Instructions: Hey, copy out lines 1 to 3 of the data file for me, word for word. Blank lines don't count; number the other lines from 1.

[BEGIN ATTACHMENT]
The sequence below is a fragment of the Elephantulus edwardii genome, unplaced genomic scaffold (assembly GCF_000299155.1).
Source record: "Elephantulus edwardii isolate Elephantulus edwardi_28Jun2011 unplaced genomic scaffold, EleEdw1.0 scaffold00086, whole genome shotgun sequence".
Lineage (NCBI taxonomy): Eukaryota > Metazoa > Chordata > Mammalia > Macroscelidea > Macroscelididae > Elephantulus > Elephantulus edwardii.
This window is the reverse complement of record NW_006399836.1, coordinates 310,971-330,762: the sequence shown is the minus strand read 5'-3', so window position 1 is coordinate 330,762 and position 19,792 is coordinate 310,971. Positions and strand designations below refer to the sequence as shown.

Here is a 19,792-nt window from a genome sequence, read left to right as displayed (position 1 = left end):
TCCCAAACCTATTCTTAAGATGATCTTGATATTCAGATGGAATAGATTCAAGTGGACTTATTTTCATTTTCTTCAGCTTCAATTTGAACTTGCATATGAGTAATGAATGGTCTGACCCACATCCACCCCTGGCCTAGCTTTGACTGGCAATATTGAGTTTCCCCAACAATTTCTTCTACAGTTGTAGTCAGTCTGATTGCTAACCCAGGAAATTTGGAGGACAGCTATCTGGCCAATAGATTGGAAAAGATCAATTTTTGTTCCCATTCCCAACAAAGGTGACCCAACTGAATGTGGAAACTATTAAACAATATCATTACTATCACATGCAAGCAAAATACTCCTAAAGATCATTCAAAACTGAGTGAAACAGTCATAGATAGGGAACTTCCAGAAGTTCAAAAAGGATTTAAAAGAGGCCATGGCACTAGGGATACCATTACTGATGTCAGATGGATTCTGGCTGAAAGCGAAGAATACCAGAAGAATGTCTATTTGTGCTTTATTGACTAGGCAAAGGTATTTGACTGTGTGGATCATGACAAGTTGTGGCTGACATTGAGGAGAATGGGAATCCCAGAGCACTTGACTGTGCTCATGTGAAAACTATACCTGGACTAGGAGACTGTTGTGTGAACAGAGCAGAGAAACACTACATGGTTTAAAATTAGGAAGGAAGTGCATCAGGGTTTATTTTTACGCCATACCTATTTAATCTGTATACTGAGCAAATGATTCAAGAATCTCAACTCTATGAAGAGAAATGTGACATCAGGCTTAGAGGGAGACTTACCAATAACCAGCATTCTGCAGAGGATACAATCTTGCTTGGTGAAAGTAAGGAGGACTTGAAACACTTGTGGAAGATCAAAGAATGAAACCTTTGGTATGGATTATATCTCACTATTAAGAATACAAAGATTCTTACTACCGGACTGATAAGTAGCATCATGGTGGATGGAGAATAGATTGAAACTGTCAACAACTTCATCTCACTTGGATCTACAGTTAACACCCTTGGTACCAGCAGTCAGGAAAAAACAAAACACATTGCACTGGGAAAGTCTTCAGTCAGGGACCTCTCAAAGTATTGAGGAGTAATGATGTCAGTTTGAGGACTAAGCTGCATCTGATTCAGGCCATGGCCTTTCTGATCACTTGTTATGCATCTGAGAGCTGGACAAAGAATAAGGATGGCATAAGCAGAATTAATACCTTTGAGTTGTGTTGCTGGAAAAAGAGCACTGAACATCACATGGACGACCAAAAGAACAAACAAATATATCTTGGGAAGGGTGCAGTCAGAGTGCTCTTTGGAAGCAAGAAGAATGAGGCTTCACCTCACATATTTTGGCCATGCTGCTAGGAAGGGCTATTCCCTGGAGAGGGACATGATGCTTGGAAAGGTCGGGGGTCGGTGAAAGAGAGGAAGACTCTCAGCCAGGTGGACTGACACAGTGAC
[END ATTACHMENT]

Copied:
The sequence below is a fragment of the Elephantulus edwardii genome, unplaced genomic scaffold (assembly GCF_000299155.1).
Source record: "Elephantulus edwardii isolate Elephantulus edwardi_28Jun2011 unplaced genomic scaffold, EleEdw1.0 scaffold00086, whole genome shotgun sequence".
Lineage (NCBI taxonomy): Eukaryota > Metazoa > Chordata > Mammalia > Macroscelidea > Macroscelididae > Elephantulus > Elephantulus edwardii.